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Report finds foster care abuse, neglect


Report finds foster care abuse, neglect


Associated Press Writer

Texas Comptroller and independent gubernatorial candidate Carole Keeton Strayhorn speaks during a news conference Friday in Austin. She discussed the findings of her investigation into possible Medicaid prescription drug fraud and abuse of children in the Texas foster care system. 

AUSTIN (AP) About 100 Texas children were treated for poisoning by medications they were given while in state foster care in 2004, Comptroller Carole Keeton Strayhorn said Friday.

Her investigation found that large numbers of psychotropic drugs are being prescribed to children in the foster care system, "even though, according to the FDA, many of these drugs are not approved for children and have serious side effects such as suicidal tendencies, diabetes and cardiac arrhythmia."

In addition to the poisonings, her report found that 142 children gave birth and 63 were raped while in state foster care during the state's 2004 fiscal year. In three years, 116 died, Strayhorn said.

Strayhorn said she plans to wrap up the investigation next week but accused a state agency of hampering the investigation by withholding 2005 statistics.

"As alarming as these numbers are, we can only imagine how much worse the fiscal 2005 data is because Governor Perry's Health and Human Services Commission has refused to provide the data needed to complete my investigation," said Strayhorn, who is running against Perry as an independent candidate for governor.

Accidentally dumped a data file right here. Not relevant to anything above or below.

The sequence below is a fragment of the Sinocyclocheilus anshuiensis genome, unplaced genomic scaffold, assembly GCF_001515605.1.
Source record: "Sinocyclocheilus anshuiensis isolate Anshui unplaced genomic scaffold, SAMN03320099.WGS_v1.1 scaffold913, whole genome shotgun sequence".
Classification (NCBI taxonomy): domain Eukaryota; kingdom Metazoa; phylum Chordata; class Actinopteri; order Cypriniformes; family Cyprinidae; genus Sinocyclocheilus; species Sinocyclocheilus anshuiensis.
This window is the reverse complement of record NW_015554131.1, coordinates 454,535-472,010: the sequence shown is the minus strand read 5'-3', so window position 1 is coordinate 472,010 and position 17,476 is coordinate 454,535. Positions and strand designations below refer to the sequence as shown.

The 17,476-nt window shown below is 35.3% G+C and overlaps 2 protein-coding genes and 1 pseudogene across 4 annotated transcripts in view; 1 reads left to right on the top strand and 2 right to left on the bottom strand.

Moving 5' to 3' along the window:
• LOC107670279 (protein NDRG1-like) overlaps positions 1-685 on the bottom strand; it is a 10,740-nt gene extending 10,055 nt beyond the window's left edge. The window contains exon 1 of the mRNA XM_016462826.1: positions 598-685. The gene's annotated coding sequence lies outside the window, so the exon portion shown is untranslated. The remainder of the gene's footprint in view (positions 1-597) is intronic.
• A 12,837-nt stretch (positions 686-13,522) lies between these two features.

A spokeswoman for the Texas Health and Human Services Commission did not immediately return calls seeking comment.

More than 30,000 children are in state foster care.

The Texas Legislature last year passed a measure aimed at reforming the state's Child Protective Services agency, including a mandate to hire more case workers.

Perry's campaign called Strayhorn's attack an "effort to exploit child tragedies for political gain.

"With her support evaporating, her poll numbers dropping and her campaign stagnating, Carole Strayhorn seems desperate to change the subject and is sadly not above exploiting child tragedies to do it," said Perry

campaign spokesman Robert Black. "What a despicable thing to do."

Black said that Strayhorn's report ignores CPS reforms made in 2005.

Strayhorn argued that making the numbers public is vital to correct problems within the system.

Strayhorn expects to conclude her investigation, with or without the 2005 data, and report it to the Medicaid and Public Assistance Fraud Oversight Task Force next Thursday.

2006 Jun 25